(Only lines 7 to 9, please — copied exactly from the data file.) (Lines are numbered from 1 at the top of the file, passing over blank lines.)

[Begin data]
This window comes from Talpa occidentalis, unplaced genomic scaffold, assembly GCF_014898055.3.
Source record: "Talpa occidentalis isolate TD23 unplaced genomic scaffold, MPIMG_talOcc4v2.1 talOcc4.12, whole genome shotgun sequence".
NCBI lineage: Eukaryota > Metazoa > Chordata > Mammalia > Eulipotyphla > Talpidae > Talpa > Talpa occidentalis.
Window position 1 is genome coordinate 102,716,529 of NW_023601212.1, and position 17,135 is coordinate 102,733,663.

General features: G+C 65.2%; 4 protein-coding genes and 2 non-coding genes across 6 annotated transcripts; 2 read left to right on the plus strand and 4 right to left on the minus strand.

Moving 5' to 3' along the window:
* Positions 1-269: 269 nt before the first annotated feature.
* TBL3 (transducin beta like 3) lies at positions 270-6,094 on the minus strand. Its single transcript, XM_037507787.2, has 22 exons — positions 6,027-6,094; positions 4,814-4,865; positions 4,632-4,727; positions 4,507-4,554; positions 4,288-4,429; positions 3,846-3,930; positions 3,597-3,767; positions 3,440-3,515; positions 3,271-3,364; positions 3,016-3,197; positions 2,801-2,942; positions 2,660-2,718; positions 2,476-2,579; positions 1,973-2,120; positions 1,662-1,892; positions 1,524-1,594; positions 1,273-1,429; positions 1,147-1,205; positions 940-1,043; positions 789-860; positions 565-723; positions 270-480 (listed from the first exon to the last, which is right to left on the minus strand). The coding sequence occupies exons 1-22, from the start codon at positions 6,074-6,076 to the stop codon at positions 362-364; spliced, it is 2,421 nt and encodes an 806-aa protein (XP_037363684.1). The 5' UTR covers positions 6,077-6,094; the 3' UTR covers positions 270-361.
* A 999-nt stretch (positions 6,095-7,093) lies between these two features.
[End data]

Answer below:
* Positions 1-269: 269 nt before the first annotated feature.
* TBL3 (transducin beta like 3) lies at positions 270-6,094 on the minus strand. Its single transcript, XM_037507787.2, has 22 exons — positions 6,027-6,094; positions 4,814-4,865; positions 4,632-4,727; positions 4,507-4,554; positions 4,288-4,429; positions 3,846-3,930; positions 3,597-3,767; positions 3,440-3,515; positions 3,271-3,364; positions 3,016-3,197; positions 2,801-2,942; positions 2,660-2,718; positions 2,476-2,579; positions 1,973-2,120; positions 1,662-1,892; positions 1,524-1,594; positions 1,273-1,429; positions 1,147-1,205; positions 940-1,043; positions 789-860; positions 565-723; positions 270-480 (listed from the first exon to the last, which is right to left on the minus strand). The coding sequence occupies exons 1-22, from the start codon at positions 6,074-6,076 to the stop codon at positions 362-364; spliced, it is 2,421 nt and encodes an 806-aa protein (XP_037363684.1). The 5' UTR covers positions 6,077-6,094; the 3' UTR covers positions 270-361.
* A 999-nt stretch (positions 6,095-7,093) lies between these two features.